college textbook costs

13 Ways to Save Money on College Textbooks and Supplies

The latest data from the College Board show that college students spend about $1,200 a year on books and supplies.

That’s a lot of cash. But believe it or not, the National Association of College Stores reports that spending on college textbooks is actually on the decline.

Textbook expenditures are heading south due to two factors: technology, as well as the overall demand (by students and some colleges alike) for greater affordability.

On the technology front, some colleges are actually providing textbooks free of charge and exploring alternatives to those enormous and enormously expensive textbooks of a generation ago.

Nevertheless, 40% of U.S. families still report being surprised by certain college expenses — and the most common culprits are college textbooks, supplies and equipment, according to a Sallie Mae survey.

To avoid certain unwanted financial surprises, here are 13 strategies that will save you lots of money on college textbooks and supplies.

  1. Consider not buying certain textbooks

  2. Check books out from the library — any library

  3. Use open source textbooks

  4. Swap or barter

  5. Share books with another student

  6. Avoid the campus bookstore

  7. Get the international version

  8. Use an older edition

  9. Buy used books

  10. Try e-books

  11. Rent textbooks

  12. Go directly to the publisher

  13. Sell your books after the course

In this article, I’ll explore the first two strategies, based on information from my book, College Secrets. Both of these strategies – and three others revealed in the book – will help you get textbooks completely free of charge.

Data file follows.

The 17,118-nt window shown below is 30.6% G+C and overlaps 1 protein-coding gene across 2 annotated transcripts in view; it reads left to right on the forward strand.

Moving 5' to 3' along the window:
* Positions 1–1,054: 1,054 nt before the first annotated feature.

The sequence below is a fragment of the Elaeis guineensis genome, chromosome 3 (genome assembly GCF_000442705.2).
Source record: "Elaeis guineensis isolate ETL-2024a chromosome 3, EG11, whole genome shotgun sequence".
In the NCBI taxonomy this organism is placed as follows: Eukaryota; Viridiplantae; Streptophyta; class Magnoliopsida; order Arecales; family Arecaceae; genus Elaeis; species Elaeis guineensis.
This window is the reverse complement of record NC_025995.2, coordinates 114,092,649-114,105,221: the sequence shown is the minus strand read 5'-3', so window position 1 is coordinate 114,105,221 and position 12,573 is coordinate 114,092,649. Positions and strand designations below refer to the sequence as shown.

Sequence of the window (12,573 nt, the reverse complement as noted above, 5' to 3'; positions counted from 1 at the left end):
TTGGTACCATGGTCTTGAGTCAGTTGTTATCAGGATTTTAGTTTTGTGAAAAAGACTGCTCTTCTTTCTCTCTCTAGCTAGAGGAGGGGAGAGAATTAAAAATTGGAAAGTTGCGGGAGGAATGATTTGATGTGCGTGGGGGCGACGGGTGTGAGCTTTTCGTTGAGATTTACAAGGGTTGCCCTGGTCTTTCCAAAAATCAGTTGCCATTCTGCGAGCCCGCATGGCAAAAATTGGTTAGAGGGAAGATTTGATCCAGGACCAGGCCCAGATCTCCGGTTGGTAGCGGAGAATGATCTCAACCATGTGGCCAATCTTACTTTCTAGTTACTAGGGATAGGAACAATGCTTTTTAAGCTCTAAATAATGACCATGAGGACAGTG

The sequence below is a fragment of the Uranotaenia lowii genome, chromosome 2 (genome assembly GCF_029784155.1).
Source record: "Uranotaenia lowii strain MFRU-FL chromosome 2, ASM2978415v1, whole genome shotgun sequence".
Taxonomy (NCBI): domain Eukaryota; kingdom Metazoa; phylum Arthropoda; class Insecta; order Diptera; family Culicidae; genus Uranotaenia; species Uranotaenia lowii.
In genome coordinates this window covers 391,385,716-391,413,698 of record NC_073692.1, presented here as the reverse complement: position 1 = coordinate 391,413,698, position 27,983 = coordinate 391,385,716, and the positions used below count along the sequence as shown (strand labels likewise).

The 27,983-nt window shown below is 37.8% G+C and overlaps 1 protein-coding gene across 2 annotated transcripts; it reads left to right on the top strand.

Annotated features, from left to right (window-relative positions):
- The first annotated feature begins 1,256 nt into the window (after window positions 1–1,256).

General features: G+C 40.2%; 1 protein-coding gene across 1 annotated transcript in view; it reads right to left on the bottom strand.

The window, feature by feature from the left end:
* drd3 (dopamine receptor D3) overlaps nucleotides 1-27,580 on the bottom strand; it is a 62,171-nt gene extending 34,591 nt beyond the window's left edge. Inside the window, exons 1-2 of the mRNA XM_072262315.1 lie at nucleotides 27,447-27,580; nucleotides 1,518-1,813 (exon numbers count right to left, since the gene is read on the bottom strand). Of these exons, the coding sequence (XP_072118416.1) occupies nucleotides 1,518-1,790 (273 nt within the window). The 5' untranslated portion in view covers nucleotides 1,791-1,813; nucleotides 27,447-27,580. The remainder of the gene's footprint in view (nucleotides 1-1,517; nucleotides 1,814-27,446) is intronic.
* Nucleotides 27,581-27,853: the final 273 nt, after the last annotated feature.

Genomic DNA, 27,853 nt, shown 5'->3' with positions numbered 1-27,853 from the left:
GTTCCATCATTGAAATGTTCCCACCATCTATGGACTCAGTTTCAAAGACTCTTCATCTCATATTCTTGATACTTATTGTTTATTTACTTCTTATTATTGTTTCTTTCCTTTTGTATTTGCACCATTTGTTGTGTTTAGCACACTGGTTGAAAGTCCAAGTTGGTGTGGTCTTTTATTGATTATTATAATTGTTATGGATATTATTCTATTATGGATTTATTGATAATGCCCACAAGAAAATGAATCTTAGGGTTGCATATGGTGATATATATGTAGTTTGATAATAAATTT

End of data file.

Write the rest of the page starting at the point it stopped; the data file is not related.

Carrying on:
College Secrets by Lynnette Khalfani-Cox

In future columns, I’ll explain the other strategies mentioned above, to make sure you know every possible way to save on college textbooks and supplies.

Consider Not Buying Textbooks At All

One of the biggest mistakes students make — and then later regret — is loading up on tons of brand-spanking new textbooks and then later discovering that there are certain texts that they never really used.

Sometimes students’ books will literally still have the plastic wrap around them at the end of the semester, because they weren’t essential to the class, and were never cracked open.

How is this possible? Are these students just goofing off and not studying? Actually no.

It’s simply that textbooks may not be absolutely mandatory for learning, testing or other forms of academic engagement.

Class notes from faculty lectures may be far more important, group projects or fieldwork may be emphasized, or films and other in-class assignments may take center stage. But it’s hard to know this until you’ve actually sat through a course — unless, that is, you do some preliminary homework on what the class entails.

Recommended Reading Vs. Required Reading

So the very first step in controlling textbook expenses is to figure out whether you really and truly need a given book at all.

The syllabus for a class usually gives you the first hint.